The international community was thrown into mourning yesterday following the announcement of the death of Nobel Peace Laureate and one of South Africa’s surviving apartheid icon Desmond Tutu at the age of 90.
The death of Tutu was confirmed in a statement yesterday by South African President Cyril Ramaphosa. In his condolences to Tutu’s family and friends, Ramaphosa described him as “a patriot without equal.”
The president said Tutu was “ a man of extraordinary intellect, integrity and invincibility against the forces of apartheid, he was also tender and vulnerable in his compassion for those who had suffered oppression, injustice and violence under apartheid, and oppressed and downtrodden people around the world.”
Just five feet five inches (1.7 metres) tall and with an infectious giggle, Tutu was a moral giant who won the Nobel Peace Prize in 1984 for his non-violent struggle against apartheid. Following his tirelessly across the world throughout the 1980s, Tutu became the face of the anti-apartheid movement abroad while many of the leaders of the rebel African National Congress (ANC), such as Nelson Mandela, were behind bars.
He used his high-profile role in the Anglican Church to highlight the plight of black South Africans. Of particular note is that Tutu used his appointment as Secretary-General of the South African Council of Churches in 1978 to call for sanctions against his country.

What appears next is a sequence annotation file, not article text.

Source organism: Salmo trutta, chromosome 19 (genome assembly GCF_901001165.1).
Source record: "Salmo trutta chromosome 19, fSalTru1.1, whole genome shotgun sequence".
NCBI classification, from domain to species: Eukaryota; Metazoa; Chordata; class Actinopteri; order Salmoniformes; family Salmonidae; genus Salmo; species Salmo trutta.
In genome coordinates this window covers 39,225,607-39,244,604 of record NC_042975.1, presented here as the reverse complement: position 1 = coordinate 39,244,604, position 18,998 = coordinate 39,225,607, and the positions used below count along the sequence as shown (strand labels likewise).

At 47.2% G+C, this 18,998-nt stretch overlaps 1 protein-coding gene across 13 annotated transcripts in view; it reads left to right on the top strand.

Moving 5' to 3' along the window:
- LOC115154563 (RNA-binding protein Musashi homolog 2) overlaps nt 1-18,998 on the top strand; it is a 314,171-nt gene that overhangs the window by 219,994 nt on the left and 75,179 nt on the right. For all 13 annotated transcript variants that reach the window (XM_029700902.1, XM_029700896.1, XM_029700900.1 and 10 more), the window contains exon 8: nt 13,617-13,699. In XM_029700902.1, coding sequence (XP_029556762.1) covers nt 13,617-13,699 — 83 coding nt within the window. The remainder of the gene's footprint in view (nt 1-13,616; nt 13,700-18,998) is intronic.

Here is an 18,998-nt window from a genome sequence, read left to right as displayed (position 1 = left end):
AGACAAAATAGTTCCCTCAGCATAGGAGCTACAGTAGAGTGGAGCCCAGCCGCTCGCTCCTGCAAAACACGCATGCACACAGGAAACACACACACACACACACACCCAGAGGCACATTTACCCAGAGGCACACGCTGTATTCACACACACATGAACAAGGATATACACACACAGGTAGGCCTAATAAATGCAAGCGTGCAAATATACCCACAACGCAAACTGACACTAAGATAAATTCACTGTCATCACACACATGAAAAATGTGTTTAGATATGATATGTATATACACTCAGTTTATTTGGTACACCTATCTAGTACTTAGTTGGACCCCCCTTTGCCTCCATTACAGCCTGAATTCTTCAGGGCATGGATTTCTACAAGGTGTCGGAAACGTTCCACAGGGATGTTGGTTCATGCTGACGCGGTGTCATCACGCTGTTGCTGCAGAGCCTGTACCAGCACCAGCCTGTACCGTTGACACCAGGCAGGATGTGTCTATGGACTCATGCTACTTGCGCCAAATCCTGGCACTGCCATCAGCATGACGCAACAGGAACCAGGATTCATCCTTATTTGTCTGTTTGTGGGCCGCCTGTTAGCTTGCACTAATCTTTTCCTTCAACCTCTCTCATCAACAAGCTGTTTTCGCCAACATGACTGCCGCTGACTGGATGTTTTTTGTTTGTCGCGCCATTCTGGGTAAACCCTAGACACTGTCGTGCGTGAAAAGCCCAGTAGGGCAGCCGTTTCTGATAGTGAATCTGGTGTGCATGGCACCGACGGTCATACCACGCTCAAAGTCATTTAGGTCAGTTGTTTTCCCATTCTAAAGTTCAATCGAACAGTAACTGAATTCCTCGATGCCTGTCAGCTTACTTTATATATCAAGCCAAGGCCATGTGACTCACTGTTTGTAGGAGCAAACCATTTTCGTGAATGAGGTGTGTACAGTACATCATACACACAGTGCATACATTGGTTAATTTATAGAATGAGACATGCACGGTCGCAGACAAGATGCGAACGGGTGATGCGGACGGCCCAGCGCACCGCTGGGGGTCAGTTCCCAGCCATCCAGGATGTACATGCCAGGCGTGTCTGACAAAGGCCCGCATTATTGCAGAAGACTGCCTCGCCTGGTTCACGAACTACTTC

He was named the first Black Archbishop of Cape Town in 1986, becoming the head of the Anglican Church, South Africa’s fourth largest. He would retain that position until 1996.
A schoolteacher’s son, Tutu was born in Klerksdorp, a conservative town west of Johannesburg, on Oct. 7, 1931. The family moved to Sophiatown in Johannesburg, one of the commercial capital’s few mixed-race areas, subsequently demolished under apartheid laws to make way for the white suburb of Triomf – aTriumph in Afrikaans.
. . . Buhari, Obasanjo, Abiodun, Archbishop of Canterbury, Dalai Lama, others react
President Muhammadu Buhari said the passing of Desmond Tutu has further created a void in a world in dire need of wisdom, integrity, courage and sound reasoning, which were qualities that the Nobel Peace Prize Winner typified and exemplified in words and actions.
In his condolence message to South African President Cyril Ramaphosa, South Africans and the global Christian body, particularly Anglican Communion, Buhari “commiserated with Leah Tutu, the spouse of the spiritual leader and lifelong partner in the struggle against injustice, corruption and inequality, the Tutu family, board and staff of Desmond and Leah Tutu Legacy Foundation, Elders and Nobel Laureate Group, urging solace that the voice of the scholar and teacher, his published works, and inspirational quotes will resonate through generations, bringing more light and clarity to religious diversity, democracy and good governance.”
Former Nigerian President Olusegun Obasanjo in a condolence letter to South African President Cyril Ramaphosa said the news ofMr Tutu’s demise got to him with the feeling of a sense of personal loss.
“It is with this same feeling that I write to commiserate with you, his family members, and the entire good people of South Africa on the passing of this great son of Africa. He had been a difference-maker for his family, his friends, his flock, his community, the Church, the Republic of South Africa, and, indeed, the world.
“Over the years, Reverend Tutu had shown focused, credible, bold, sensitive, and purposeful leadership not just to members of the Anglican Church but to all Christians. He had been part of building and strengthening the Anglican Church, and its eminent place in the Church system in South Africa today is not unrelated to his selfless service and leadership.”